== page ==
On this auspicious international May Day holiday, the plight of Nigerian workers remains as heartbreaking as it is pathetic. The working population is the engine room of a functional society which in turn should grease it for efficiency. In Nigeria, the workers are abused by the culpable and ineffective state which perpetually despises them. But disaster is inherent in the opportunities for beleaguered workers to push back and demand better deals from the 2023 political season onwards. enlightened staff, it’s now!

The fate of the workers of the world has rarely been rosy. Karl Marx and Friedrich Engels since 1848 repudiated the oppressive fate of the workers in the famous Communist Manifesto, concluding with the timeless battle cry: “Proletarians of all countries, unite! Obedience to the slogan has dramatically reversed the tide of employer-employee class conflict in favor of working people in all civilized societies, including the 80 that mark International Labor Day this week. Unfortunately, the Nigerian state is an agonizing exception in this triumphant struggle.

The precarious condition of the country is more a reflection of that of its workers. In its oppressive administrative model, the state is a dichotomy between the ruling elites who live in affluence and the impoverished masses who live in misery. In the mix are alienated workers living in a state that commodifies their very existence and pays a pittance to make them perpetually dependent on the ruling bourgeoisies. Aggravated by the mismanagement of the socio-economic landscape, Nigerian workers have always been swimming against the tide.

First, the ruling class colluded to ruin industrialization programs and scare off investors so that the aberration of government would become the biggest employer of labor. Second, the hostile business environments and other economic problems have not only deprived the proletarian population of new opportunities, they have also thrown many people out of work, with the unemployment rate officially pegged at 33.3%. Many more employed people are actually in the circle of underemployment, earning less than the minimum wage of 30,000 naira per month! This informed the recent World Bank report that only 17% of employed Nigerians are in salaried jobs that can lift them out of poverty.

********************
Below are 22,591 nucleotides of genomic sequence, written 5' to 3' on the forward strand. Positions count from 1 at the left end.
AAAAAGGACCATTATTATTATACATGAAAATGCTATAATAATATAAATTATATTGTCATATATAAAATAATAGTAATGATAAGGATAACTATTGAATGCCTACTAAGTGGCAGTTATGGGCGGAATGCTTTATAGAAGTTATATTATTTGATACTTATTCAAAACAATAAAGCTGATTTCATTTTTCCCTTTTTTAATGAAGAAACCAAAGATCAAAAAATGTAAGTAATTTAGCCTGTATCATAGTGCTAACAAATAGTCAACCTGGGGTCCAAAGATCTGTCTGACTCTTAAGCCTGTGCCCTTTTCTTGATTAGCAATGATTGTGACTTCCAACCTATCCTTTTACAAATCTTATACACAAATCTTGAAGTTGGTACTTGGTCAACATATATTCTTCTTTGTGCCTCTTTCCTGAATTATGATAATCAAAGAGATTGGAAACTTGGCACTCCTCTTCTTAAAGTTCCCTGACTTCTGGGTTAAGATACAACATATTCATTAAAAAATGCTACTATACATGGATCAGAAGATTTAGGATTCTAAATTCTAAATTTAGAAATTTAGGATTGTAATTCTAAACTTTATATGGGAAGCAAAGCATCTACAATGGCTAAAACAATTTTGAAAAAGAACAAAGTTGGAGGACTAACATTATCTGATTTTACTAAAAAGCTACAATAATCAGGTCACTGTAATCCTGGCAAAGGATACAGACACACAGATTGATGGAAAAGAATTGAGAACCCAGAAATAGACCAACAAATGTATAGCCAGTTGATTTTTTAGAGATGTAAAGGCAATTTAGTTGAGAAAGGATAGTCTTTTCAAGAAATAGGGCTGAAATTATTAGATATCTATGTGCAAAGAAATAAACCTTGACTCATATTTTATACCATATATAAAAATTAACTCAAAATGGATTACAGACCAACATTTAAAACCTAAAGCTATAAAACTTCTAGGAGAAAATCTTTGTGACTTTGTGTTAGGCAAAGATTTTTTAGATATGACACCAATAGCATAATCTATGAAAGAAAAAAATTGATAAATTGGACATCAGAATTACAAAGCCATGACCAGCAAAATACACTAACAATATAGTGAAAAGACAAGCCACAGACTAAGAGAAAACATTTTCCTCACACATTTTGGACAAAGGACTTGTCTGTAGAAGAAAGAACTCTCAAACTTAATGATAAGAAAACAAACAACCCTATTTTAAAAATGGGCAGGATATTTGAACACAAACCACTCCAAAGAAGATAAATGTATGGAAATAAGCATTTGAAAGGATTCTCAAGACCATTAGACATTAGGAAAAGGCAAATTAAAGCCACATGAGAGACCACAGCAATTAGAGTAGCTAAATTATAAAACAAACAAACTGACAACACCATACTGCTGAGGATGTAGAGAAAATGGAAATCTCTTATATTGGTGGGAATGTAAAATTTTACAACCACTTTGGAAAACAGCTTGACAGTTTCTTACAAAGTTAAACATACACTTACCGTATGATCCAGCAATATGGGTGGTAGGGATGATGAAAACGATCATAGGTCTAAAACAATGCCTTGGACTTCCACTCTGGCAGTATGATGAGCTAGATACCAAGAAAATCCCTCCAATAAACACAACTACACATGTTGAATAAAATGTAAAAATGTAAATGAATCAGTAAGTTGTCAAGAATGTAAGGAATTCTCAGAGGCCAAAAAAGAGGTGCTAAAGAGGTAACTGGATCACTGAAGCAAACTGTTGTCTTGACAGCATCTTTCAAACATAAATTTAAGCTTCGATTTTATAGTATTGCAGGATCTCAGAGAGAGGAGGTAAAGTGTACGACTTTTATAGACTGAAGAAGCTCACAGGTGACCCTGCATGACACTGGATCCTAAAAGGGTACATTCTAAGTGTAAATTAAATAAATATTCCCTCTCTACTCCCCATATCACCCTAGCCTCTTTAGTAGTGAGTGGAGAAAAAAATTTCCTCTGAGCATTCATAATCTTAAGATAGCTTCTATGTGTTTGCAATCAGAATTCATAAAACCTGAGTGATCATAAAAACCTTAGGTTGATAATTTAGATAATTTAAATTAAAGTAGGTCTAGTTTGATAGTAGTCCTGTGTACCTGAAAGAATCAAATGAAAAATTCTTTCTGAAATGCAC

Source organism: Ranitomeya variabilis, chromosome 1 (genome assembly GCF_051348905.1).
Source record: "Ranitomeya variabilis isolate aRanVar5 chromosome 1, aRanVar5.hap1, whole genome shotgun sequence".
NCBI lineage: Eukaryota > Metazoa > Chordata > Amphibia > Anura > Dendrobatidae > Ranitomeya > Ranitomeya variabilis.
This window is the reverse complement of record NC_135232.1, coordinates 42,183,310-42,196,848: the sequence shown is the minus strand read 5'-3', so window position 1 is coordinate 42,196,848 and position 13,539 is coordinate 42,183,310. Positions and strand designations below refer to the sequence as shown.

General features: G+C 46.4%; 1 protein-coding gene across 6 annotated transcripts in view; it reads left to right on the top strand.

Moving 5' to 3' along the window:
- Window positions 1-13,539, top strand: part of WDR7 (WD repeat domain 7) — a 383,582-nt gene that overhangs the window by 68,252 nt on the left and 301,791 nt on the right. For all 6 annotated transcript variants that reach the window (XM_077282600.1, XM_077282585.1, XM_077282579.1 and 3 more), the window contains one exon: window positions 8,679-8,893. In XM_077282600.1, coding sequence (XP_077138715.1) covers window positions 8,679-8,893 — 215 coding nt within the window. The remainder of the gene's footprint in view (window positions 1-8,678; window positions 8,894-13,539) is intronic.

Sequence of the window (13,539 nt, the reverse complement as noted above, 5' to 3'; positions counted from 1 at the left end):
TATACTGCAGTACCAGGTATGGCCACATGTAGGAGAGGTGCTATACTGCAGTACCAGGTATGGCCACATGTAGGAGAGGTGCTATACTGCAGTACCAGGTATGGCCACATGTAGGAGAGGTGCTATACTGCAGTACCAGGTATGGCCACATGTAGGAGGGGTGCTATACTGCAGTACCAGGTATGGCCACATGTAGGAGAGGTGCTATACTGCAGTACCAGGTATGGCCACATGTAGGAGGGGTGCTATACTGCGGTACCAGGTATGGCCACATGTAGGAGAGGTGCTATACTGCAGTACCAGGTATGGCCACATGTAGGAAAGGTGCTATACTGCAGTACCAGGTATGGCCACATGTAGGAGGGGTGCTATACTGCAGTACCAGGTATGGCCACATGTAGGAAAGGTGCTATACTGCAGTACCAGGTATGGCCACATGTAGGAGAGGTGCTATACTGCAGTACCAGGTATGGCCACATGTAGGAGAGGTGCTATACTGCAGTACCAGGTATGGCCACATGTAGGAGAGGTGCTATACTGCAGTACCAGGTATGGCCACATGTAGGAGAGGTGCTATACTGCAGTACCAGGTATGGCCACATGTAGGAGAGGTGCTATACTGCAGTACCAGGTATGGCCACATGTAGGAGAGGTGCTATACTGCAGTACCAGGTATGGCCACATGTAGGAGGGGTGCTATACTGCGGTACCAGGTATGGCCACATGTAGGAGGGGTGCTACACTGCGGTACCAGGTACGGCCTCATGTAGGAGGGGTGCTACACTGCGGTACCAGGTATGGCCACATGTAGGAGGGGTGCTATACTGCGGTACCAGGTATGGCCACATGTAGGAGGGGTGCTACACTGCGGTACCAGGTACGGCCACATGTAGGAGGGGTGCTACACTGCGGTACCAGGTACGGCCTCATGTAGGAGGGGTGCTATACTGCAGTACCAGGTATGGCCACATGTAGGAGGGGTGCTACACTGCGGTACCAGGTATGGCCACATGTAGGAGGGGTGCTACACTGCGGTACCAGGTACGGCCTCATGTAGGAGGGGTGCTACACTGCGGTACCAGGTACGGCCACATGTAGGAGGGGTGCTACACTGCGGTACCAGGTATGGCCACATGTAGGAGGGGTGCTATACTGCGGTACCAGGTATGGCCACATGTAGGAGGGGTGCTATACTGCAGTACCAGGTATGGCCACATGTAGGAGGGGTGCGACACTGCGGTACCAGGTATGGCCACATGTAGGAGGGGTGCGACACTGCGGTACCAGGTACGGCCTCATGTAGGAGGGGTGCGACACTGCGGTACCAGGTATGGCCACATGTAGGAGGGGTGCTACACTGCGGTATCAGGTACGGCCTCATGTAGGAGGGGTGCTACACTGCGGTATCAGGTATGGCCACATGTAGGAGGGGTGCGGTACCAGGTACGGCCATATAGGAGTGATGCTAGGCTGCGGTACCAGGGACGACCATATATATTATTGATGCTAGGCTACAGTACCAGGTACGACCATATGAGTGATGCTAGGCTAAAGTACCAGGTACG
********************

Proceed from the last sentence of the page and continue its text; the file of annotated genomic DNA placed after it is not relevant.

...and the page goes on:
Most heartbreaking is that workers are also being battered by high inflation which has officially soared to 15.9%. The cost of living is rising due to low wages, deprivation of basic amenities and general security. The Nigerian Living Standards Survey (NLSS) estimated that a whopping 40.1% (82.9 million) of Nigerians are poor by the national standard – earning less than 376.5 naira a day. And in a country that offers very little hope, the main thing is the migration of the best professionals to Europe, America and other African countries that value and reward their skills. Those without means in the north are migrating south in droves to escape daytime terrorism and banditry.

Despite the perilous times for Nigerian workers, their unassailable relevance is not lost on their oppressors and the state. In all establishments, whether public or private, offices or homes, meeting rooms or entrance gates, there are categories of workers who carry out activities. They are the life of any organization that no sane employer can take for granted. And it is in this consciousness that abounds the tacit power of a workforce on which trade unionism is based. In Nigeria, as revealed by the National Bureau of Statistics (NBS), there are over 30 million working Nigerians. Another half of this figure is underemployed. At first glance, it is an unstoppable potential people power that no oppressor group or oppressive state can outrun. And therein lies the hope of Nigerian workers in particular and the country in general.